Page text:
Maintaining a Safe Workplace and Complying with the ADA: A Balancing Act

Given the continued rapid spread of COVID-19 globally, employers are facing new challenges in which they must balance individual employees' legal rights with the equally-important responsibility to maintain a safe workplace. One such challenge employers have faced is how is how to appropriately communicate an employee's potential or confirmed exposure to the virus to the rest of the staff.

The Americans with Disabilities Act ("ADA") mandates that all information about applicants or employees obtained through disability-related inquiries or medical examinations must be kept confidential, meaning that such information must be collected and maintained on separate forms and in separate files from the personnel file, and only those employees with a legitimate business-related reason to know should be granted access. Many state laws, including for example the California Confidentiality of Medical Information Act, mandate that employers take similar measures.

The question then arises as to what information an employer may share with its employees upon learning that a fellow employee has been exposed to COVID-19. Guidance promulgated by the EEOC, which addresses the application of the ADA during global pandemics, including but not limited to COVID-19, does not speak to this issue specifically, but it does confirm that even during a pandemic "employers must maintain all information about employee illness as a confidential medical record," consistent with the provisions of the ADA. 

With this guidance and legal framework in mind, upon learning that an employee has been exposed to or diagnosed with COVID-19, employers should inform fellow employees of their possible exposure to COVID-19 in the workplace. In doing so, employers can and should state when the employee was physically present in the workplace, and if possible, which specific areas of the workplace may be affected. In addition, employers may ask the infected employee to share with whom he/she had close contact in the workplace so as to reach out to those specific individuals directly, if appropriate. However, employers should not disclose to others the identity of the infected employee, as doing so would violate the employee's rights under the ADA, notwithstanding pandemic conditions or an employee's request for this information devoid of a legitimate, business-related reason to know.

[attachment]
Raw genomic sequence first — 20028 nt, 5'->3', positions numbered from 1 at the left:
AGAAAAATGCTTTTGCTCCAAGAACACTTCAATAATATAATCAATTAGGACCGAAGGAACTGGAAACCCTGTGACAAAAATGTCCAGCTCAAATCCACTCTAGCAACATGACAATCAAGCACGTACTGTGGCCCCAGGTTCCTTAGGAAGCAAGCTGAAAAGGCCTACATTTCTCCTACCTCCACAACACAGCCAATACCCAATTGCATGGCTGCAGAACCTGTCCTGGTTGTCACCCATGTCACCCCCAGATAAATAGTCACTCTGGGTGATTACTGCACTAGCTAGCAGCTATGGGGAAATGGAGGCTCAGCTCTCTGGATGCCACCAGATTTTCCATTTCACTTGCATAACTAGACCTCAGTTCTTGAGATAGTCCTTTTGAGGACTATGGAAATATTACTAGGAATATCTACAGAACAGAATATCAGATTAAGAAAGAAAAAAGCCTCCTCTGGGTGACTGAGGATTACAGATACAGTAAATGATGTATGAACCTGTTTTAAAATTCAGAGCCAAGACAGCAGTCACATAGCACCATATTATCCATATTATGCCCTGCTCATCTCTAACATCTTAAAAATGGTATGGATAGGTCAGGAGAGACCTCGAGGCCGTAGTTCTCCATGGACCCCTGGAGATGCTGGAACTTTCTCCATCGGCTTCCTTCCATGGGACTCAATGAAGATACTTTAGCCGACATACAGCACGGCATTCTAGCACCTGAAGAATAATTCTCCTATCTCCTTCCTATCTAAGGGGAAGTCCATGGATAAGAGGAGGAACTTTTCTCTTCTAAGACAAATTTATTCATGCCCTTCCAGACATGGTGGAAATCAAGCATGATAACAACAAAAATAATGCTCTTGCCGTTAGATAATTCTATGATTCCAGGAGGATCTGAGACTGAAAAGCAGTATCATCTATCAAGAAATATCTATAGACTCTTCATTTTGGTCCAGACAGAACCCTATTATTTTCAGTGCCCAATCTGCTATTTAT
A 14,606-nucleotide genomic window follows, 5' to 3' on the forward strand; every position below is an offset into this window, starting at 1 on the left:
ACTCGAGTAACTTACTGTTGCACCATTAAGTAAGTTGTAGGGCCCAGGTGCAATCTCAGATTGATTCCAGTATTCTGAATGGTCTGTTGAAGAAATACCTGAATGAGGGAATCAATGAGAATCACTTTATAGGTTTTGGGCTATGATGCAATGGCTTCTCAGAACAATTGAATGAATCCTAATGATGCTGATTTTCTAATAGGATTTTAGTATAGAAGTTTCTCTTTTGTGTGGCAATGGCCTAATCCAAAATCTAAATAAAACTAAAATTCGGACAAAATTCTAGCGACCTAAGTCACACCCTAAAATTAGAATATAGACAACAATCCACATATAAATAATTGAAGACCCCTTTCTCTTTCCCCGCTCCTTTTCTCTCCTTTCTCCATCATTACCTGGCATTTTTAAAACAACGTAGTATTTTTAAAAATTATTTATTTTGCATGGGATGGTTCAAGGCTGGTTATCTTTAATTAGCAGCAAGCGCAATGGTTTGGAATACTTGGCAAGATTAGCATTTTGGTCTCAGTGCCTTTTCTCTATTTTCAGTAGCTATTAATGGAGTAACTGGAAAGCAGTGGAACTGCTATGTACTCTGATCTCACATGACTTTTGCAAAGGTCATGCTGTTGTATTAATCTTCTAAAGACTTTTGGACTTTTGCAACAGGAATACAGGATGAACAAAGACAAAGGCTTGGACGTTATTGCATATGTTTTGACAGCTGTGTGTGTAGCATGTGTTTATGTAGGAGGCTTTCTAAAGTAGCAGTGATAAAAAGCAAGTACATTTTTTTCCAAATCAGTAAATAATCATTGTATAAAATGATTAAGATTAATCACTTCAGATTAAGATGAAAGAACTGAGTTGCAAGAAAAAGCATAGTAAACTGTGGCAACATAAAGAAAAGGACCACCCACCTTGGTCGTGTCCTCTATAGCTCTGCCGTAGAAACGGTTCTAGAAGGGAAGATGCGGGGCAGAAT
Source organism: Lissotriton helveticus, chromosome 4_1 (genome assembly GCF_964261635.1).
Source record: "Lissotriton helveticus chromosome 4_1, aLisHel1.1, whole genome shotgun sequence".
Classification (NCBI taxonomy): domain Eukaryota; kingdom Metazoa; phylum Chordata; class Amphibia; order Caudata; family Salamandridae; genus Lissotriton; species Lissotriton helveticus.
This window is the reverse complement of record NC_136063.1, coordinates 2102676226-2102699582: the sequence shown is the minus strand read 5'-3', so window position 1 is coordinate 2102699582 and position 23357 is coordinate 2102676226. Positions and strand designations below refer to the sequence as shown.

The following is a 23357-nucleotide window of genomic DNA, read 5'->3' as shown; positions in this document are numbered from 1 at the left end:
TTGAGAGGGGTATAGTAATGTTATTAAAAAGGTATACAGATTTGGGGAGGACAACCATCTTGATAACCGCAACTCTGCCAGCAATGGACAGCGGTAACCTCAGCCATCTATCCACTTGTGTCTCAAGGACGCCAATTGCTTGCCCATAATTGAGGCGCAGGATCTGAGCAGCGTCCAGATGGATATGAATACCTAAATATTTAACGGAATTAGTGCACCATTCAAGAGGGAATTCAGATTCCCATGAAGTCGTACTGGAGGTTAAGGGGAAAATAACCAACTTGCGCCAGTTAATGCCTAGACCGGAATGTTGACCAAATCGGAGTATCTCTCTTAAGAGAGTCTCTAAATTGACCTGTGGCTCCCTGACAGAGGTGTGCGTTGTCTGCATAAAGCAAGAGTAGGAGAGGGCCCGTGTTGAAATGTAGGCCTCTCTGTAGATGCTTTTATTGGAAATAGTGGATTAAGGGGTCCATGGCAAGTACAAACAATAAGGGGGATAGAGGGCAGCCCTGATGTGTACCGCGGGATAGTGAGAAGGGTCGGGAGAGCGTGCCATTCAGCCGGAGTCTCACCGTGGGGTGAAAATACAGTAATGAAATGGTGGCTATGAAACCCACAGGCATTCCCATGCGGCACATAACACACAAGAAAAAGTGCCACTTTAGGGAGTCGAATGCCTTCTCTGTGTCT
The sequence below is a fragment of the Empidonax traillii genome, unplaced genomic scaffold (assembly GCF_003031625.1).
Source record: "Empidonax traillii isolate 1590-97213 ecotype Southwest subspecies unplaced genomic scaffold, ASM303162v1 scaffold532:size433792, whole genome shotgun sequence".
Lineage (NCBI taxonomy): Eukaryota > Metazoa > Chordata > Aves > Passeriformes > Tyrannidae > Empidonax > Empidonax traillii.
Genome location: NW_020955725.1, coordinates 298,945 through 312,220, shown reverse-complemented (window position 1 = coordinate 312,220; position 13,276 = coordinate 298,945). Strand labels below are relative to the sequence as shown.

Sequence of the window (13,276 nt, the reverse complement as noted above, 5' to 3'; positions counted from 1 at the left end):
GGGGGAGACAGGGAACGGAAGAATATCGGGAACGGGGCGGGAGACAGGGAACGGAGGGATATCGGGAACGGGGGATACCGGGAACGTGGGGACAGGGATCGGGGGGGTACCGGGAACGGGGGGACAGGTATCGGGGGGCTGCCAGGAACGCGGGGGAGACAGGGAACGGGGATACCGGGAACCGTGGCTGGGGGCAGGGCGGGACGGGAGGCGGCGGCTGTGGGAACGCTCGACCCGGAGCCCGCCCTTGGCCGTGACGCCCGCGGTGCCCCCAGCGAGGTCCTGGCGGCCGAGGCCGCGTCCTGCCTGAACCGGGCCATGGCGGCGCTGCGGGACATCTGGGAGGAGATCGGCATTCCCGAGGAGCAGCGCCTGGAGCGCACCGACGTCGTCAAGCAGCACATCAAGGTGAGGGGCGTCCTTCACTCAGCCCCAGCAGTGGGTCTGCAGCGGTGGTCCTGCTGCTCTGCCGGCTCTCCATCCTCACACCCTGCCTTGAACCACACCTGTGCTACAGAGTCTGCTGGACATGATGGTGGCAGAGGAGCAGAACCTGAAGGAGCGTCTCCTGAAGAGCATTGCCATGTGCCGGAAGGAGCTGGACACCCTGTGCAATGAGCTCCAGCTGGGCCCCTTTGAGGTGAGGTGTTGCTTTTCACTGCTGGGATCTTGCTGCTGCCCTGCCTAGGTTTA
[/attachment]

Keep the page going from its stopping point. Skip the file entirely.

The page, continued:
If you have any questions regarding the Americans with Disabilities Act or other Labor and Employment issues, please do not hesitate to contact Corey Biller or your Neal Gerber Eisenberg attorney.

The content above is based on information current at the time of its publication and may not reflect the most recent developments or guidance. Neal Gerber Eisenberg LLP provides this content for general informational purposes only. It does not constitute legal advice, and does not create an attorney-client relationship. You should seek advice from professional advisers with respect to your particular circumstances.